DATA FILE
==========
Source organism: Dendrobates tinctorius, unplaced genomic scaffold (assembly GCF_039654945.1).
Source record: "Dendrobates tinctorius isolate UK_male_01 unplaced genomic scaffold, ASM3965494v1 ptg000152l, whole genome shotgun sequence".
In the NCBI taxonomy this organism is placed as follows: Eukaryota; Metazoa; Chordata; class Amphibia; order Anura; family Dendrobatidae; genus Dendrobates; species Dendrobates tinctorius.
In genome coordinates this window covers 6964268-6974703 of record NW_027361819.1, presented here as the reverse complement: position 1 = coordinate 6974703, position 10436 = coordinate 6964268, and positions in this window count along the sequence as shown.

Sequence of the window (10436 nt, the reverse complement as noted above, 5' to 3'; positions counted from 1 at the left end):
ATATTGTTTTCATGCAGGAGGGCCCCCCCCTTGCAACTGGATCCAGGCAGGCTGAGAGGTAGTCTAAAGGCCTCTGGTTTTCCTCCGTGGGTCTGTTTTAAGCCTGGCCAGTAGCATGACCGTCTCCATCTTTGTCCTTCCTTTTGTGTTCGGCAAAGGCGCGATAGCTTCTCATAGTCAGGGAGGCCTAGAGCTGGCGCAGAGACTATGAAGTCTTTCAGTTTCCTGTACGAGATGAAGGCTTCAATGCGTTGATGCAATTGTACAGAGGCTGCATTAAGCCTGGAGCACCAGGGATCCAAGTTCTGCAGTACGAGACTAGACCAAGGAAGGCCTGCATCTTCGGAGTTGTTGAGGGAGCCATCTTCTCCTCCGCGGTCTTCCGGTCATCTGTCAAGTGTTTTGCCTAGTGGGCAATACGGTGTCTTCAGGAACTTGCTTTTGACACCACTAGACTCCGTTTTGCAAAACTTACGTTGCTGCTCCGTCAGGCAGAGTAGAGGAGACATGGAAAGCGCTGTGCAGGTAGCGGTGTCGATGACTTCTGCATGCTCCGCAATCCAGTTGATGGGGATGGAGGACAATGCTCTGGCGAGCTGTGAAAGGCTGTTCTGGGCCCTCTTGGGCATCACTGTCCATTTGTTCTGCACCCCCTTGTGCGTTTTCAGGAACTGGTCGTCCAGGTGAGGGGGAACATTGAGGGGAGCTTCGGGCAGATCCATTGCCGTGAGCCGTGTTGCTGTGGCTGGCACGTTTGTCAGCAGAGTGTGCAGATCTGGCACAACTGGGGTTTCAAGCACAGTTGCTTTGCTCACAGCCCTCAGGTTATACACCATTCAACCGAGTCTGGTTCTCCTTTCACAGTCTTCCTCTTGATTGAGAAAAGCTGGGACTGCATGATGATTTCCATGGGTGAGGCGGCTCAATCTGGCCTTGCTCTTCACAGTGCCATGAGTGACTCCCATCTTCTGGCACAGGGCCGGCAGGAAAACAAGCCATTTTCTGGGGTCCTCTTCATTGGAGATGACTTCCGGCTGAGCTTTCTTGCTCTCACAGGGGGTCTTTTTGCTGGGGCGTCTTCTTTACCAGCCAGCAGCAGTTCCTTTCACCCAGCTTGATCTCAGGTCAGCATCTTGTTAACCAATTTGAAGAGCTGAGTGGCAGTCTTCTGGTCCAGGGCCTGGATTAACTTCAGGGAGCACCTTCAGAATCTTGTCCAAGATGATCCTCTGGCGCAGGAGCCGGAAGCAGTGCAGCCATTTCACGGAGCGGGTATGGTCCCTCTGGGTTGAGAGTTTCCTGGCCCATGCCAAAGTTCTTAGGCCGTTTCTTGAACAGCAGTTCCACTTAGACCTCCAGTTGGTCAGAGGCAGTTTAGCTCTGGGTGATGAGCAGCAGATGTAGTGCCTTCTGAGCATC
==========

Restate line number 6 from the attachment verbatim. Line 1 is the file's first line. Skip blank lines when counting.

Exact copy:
ATATTGTTTTCATGCAGGAGGGCCCCCCCCTTGCAACTGGATCCAGGCAGGCTGAGAGGTAGTCTAAAGGCCTCTGGTTTTCCTCCGTGGGTCTGTTTTAAGCCTGGCCAGTAGCATGACCGTCTCCATCTTTGTCCTTCCTTTTGTGTTCGGCAAAGGCGCGATAGCTTCTCATAGTCAGGGAGGCCTAGAGCTGGCGCAGAGACTATGAAGTCTTTCAGTTTCCTGTACGAGATGAAGGCTTCAATGCGTTGATGCAATTGTACAGAGGCTGCATTAAGCCTGGAGCACCAGGGATCCAAGTTCTGCAGTACGAGACTAGACCAAGGAAGGCCTGCATCTTCGGAGTTGTTGAGGGAGCCATCTTCTCCTCCGCGGTCTTCCGGTCATCTGTCAAGTGTTTTGCCTAGTGGGCAATACGGTGTCTTCAGGAACTTGCTTTTGACACCACTAGACTCCGTTTTGCAAAACTTACGTTGCTGCTCCGTCAGGCAGAGTAGAGGAGACATGGAAAGCGCTGTGCAGGTAGCGGTGTCGATGACTTCTGCATGCTCCGCAATCCAGTTGATGGGGATGGAGGACAATGCTCTGGCGAGCTGTGAAAGGCTGTTCTGGGCCCTCTTGGGCATCACTGTCCATTTGTTCTGCACCCCCTTGTGCGTTTTCAGGAACTGGTCGTCCAGGTGAGGGGGAACATTGAGGGGAGCTTCGGGCAGATCCATTGCCGTGAGCCGTGTTGCTGTGGCTGGCACGTTTGTCAGCAGAGTGTGCAGATCTGGCACAACTGGGGTTTCAAGCACAGTTGCTTTGCTCACAGCCCTCAGGTTATACACCATTCAACCGAGTCTGGTTCTCCTTTCACAGTCTTCCTCTTGATTGAGAAAAGCTGGGACTGCATGATGATTTCCATGGGTGAGGCGGCTCAATCTGGCCTTGCTCTTCACAGTGCCATGAGTGACTCCCATCTTCTGGCACAGGGCCGGCAGGAAAACAAGCCATTTTCTGGGGTCCTCTTCATTGGAGATGACTTCCGGCTGAGCTTTCTTGCTCTCACAGGGGGTCTTTTTGCTGGGGCGTCTTCTTTACCAGCCAGCAGCAGTTCCTTTCACCCAGCTTGATCTCAGGTCAGCATCTTGTTAACCAATTTGAAGAGCTGAGTGGCAGTCTTCTGGTCCAGGGCCTGGATTAACTTCAGGGAGCACCTTCAGAATCTTGTCCAAGATGATCCTCTGGCGCAGGAGCCGGAAGCAGTGCAGCCATTTCACGGAGCGGGTATGGTCCCTCTGGGTTGAGAGTTTCCTGGCCCATGCCAAAGTTCTTAGGCCGTTTCTTGAACAGCAGTTCCACTTAGACCTCCAGTTGGTCAGAGGCAGTTTAGCTCTGGGTGATGAGCAGCAGATGTAGTGCCTTCTGAGCATC